Stop Playing Tetris (With Teams, Sprints, Projects, and Individuals)

John Cutler
Dec 10, 2017 · 5 min read

For a year or two, I have been using Tetris as a metaphor for a slew of software product development anti-patterns. It works on the individual, team, sprint, project, program, and organizational level. And not just for development…it works wherever people are coordinating to do work.

This is no knock on Tetris. It is a great puzzle game and it IS possible to be “good” at Tetris. When I talk about Tetris, I’m talking how most people experience the game.

This morning I stumbled on this awesome Tweet from Bill Murray, and it inspired me to write a quick post about Tetris.

We all know what Tetris “feels” like. It’s a fun game. But as Murray points out, there is an element of futility and masochism to it as well. It’s stressful! Now imagine you’re the blocks and pieces. Imagine that the gameplay is not within your control. That’s how working on the front-lines in software product development can feel like sometimes!

Some examples of [Sprint, Feature, Team, Project] Tetris in software product development include:

You get the idea. There are some common themes:

So how do you battle the Tetris mindset?

Jabe Bloom hits the nail on the head with this Tweet:

To Jabe’s point I’d add:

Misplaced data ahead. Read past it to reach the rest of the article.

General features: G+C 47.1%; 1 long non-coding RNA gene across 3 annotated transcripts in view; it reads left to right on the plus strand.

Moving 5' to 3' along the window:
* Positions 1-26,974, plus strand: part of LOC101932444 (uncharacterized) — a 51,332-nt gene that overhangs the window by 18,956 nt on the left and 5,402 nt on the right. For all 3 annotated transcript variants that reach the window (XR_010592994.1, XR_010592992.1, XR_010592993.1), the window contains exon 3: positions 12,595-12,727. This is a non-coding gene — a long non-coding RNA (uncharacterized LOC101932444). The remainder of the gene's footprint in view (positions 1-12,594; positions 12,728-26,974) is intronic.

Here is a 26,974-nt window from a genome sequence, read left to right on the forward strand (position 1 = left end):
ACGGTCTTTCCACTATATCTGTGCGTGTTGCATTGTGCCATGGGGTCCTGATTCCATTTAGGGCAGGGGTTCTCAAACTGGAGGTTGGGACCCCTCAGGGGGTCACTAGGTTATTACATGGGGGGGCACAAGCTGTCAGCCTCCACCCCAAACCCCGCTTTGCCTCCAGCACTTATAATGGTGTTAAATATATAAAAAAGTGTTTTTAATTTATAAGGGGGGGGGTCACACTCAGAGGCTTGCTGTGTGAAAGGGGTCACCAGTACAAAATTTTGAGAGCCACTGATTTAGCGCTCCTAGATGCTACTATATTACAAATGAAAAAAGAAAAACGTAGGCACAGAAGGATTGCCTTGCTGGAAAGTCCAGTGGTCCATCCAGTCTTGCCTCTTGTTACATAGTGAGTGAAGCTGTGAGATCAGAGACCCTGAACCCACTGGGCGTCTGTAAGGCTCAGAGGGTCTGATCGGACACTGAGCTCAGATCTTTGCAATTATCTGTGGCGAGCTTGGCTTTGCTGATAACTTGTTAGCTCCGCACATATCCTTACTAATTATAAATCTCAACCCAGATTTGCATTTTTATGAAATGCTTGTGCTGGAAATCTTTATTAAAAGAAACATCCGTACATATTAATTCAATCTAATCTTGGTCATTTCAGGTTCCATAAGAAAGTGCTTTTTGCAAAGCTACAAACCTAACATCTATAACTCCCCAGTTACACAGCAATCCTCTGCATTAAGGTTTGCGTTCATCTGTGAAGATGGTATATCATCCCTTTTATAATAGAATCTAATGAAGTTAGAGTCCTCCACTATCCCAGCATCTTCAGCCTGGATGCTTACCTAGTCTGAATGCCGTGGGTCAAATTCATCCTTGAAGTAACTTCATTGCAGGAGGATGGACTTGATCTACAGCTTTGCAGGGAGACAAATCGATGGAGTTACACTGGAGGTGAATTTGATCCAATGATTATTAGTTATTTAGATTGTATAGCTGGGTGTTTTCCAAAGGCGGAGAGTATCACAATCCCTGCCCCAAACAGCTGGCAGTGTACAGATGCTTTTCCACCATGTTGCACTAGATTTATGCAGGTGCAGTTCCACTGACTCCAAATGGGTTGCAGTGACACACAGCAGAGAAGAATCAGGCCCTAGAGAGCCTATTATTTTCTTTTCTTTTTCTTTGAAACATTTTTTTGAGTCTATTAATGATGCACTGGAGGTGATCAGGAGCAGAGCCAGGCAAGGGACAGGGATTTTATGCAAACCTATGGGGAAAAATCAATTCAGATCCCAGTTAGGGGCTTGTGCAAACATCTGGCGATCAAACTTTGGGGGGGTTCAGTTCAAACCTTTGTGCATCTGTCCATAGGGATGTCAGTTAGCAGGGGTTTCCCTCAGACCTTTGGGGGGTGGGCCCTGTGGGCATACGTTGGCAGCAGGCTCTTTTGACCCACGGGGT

The one nice thing about Tetris is that it is very visual! The reason that it serves as a great anti-pattern metaphor is that you can see/touch/hear the collapse. Figure out a way to bring similar sensemaking to your organization. That way, if you DO play Tetris with teams, individuals, projects, and programs…the net effect will become painfully obvious.

Your biggest danger is playing Tetris (and suffering the impact) but having no way to reflect on that because it has become too ingrained in your culture.

Q: How do we know that we aren’t caught in a Tetris game?

A: On a super high level…a sense of sustainable (and effective) flow.

John Cutler

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Multiple hat-wearer. Prod dev nut. I love wrangling complex problems and answering the why with qual/quant data. @johncutlefish on Twitter.